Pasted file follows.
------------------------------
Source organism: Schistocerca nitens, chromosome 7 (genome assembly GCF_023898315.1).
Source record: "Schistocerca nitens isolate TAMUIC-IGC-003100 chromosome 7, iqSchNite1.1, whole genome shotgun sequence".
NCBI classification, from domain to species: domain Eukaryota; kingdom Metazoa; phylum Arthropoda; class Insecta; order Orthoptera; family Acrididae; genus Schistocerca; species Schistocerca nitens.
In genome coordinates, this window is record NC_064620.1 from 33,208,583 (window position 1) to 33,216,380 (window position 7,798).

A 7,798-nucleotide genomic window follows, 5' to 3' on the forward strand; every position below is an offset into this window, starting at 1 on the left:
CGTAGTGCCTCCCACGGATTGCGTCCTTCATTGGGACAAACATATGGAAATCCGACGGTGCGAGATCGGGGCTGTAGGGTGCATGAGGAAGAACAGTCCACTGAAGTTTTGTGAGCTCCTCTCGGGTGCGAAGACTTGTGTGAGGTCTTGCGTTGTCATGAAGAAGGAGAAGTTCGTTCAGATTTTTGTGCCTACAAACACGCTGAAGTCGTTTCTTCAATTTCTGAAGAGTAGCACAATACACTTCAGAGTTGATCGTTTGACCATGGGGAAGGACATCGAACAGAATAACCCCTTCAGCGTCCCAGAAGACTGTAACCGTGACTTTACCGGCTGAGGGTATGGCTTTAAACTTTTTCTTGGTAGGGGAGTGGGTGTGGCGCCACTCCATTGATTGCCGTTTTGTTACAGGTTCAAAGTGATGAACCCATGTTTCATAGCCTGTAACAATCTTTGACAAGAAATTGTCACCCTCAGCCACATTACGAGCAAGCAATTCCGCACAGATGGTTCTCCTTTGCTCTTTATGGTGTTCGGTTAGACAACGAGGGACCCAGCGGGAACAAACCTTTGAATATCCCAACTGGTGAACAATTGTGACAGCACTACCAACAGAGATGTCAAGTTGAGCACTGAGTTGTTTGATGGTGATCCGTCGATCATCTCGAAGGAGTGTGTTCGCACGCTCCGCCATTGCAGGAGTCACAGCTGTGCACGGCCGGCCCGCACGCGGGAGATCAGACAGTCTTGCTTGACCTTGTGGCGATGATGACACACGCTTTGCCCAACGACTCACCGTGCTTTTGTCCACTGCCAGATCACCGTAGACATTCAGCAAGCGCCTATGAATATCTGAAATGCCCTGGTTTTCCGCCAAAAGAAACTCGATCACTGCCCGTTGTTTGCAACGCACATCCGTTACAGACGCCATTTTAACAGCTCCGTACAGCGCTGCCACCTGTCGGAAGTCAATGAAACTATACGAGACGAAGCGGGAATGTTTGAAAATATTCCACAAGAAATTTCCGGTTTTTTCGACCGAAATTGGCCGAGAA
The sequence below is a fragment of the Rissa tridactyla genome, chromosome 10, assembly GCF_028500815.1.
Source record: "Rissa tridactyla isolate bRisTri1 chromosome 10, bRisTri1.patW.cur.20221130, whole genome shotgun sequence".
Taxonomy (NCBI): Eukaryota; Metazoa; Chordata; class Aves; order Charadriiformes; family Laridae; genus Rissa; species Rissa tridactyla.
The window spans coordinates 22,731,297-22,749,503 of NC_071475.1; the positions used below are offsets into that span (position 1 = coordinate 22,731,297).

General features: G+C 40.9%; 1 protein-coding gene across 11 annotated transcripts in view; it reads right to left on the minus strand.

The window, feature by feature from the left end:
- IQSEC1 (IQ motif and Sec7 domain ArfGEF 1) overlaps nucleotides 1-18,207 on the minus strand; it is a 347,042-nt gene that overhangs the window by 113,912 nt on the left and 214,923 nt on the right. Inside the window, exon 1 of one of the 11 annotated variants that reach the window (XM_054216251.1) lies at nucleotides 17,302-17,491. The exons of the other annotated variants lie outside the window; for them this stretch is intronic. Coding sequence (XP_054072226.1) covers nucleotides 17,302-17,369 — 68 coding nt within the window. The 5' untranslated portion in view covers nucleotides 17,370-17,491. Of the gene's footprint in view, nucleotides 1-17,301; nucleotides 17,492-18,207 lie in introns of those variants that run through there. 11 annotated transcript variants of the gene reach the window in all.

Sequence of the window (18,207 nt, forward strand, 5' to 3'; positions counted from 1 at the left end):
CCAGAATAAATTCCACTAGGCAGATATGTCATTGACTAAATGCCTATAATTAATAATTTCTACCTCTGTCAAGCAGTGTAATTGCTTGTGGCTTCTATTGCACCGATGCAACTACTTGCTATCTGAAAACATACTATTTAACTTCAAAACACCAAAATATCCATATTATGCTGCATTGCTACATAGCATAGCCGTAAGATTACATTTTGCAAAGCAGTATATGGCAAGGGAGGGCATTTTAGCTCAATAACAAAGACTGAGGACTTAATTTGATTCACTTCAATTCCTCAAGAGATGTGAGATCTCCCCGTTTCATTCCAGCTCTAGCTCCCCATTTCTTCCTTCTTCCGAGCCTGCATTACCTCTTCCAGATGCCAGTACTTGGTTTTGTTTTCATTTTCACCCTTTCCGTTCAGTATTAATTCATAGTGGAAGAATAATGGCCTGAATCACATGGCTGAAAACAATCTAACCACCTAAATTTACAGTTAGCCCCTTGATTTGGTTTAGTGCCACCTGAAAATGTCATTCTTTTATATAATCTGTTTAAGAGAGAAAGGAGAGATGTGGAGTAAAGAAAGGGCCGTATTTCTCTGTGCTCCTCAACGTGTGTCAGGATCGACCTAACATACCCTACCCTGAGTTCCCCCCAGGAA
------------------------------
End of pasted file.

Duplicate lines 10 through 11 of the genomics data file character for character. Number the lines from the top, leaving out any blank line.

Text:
The window spans coordinates 22,731,297-22,749,503 of NC_071475.1; the positions used below are offsets into that span (position 1 = coordinate 22,731,297).

General features: G+C 40.9%; 1 protein-coding gene across 11 annotated transcripts in view; it reads right to left on the minus strand.